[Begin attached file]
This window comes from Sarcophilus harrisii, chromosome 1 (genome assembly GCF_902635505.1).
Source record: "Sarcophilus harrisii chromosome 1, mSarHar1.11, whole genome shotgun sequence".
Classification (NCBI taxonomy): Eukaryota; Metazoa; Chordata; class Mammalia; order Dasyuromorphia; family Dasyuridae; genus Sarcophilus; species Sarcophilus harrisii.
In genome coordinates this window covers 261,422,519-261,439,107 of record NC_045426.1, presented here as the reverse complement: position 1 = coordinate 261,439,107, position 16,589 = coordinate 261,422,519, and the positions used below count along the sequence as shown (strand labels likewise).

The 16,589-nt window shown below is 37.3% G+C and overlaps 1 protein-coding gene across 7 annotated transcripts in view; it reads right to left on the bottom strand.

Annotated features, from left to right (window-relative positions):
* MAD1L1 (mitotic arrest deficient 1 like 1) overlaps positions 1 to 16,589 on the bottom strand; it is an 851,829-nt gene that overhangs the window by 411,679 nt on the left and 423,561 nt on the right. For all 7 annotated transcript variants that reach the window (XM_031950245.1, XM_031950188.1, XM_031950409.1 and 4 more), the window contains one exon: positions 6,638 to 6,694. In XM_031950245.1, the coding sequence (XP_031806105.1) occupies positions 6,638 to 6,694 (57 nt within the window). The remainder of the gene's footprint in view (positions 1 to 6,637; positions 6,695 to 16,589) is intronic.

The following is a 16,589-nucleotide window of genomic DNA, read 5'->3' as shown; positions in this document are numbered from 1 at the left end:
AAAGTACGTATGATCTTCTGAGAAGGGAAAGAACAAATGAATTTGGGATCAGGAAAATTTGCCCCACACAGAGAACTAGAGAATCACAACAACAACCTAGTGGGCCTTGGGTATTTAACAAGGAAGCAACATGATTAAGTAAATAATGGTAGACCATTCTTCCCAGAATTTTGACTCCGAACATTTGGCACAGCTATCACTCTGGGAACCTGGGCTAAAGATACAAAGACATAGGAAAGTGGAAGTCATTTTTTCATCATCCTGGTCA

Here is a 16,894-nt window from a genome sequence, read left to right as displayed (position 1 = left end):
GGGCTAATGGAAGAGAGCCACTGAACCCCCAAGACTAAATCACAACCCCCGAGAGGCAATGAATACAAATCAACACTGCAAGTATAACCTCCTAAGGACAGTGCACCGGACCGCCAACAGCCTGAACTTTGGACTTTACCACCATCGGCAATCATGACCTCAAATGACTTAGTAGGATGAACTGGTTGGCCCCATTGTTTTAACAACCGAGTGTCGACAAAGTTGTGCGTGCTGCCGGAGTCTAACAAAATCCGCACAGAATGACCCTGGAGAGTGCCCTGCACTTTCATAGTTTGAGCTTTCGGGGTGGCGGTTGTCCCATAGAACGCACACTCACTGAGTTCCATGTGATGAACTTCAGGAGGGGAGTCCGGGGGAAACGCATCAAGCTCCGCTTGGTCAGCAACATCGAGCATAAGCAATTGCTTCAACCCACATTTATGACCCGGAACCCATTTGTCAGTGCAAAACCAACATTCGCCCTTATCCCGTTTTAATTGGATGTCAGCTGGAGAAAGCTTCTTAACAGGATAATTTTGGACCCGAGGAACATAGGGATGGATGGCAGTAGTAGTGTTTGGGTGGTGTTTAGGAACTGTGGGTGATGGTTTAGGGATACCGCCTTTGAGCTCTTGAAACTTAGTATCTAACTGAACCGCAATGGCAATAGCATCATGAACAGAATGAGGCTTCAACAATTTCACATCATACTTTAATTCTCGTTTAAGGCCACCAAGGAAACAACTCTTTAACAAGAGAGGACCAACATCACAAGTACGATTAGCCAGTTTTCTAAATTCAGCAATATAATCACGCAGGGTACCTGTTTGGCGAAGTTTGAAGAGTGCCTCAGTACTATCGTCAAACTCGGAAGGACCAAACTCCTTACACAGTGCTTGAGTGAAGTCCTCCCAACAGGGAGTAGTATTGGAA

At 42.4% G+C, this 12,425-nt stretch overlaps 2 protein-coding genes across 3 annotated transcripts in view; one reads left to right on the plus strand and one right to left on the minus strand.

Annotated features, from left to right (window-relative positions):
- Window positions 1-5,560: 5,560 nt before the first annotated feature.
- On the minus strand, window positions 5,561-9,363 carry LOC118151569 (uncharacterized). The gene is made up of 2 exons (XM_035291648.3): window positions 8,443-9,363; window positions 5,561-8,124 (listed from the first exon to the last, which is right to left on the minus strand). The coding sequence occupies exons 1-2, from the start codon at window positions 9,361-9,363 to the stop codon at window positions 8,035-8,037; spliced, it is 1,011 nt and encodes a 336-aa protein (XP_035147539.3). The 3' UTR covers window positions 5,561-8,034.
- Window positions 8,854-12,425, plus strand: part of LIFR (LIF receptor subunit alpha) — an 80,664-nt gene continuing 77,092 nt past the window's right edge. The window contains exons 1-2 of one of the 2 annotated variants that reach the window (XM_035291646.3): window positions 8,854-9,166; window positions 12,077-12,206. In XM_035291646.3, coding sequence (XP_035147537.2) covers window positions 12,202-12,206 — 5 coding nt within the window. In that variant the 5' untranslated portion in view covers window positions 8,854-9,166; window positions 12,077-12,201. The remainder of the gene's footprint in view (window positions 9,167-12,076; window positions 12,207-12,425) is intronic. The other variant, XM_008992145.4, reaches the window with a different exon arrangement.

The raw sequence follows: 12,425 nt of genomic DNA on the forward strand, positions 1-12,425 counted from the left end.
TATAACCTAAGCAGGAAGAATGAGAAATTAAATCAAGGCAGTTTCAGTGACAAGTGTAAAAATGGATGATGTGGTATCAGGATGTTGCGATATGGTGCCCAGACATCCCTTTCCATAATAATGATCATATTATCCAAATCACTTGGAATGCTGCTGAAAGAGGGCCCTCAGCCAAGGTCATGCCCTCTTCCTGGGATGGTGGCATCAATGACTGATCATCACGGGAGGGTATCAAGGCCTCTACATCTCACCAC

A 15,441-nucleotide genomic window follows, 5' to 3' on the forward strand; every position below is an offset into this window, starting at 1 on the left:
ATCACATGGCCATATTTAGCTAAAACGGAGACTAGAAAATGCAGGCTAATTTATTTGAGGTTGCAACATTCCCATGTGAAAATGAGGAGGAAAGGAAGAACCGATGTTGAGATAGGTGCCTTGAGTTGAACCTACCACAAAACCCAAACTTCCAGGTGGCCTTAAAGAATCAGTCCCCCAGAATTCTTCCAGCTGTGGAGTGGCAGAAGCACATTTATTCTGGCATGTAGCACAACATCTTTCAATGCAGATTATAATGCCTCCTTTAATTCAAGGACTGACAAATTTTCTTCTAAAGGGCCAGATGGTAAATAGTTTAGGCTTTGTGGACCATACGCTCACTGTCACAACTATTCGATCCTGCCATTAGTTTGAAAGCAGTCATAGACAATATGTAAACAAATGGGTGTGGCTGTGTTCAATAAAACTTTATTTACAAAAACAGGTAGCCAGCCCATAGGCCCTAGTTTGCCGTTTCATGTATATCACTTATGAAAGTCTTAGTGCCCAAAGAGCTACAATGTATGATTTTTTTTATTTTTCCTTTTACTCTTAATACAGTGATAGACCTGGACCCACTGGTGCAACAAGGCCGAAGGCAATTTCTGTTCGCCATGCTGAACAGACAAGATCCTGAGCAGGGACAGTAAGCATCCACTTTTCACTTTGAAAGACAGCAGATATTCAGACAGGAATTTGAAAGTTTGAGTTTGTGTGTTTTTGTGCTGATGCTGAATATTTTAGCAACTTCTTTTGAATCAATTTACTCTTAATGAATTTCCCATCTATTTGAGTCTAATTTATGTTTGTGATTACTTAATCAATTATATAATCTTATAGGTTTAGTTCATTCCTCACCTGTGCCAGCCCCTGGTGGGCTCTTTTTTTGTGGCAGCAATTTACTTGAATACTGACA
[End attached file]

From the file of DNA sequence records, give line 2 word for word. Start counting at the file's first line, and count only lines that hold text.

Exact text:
Source record: "Sarcophilus harrisii chromosome 1, mSarHar1.11, whole genome shotgun sequence".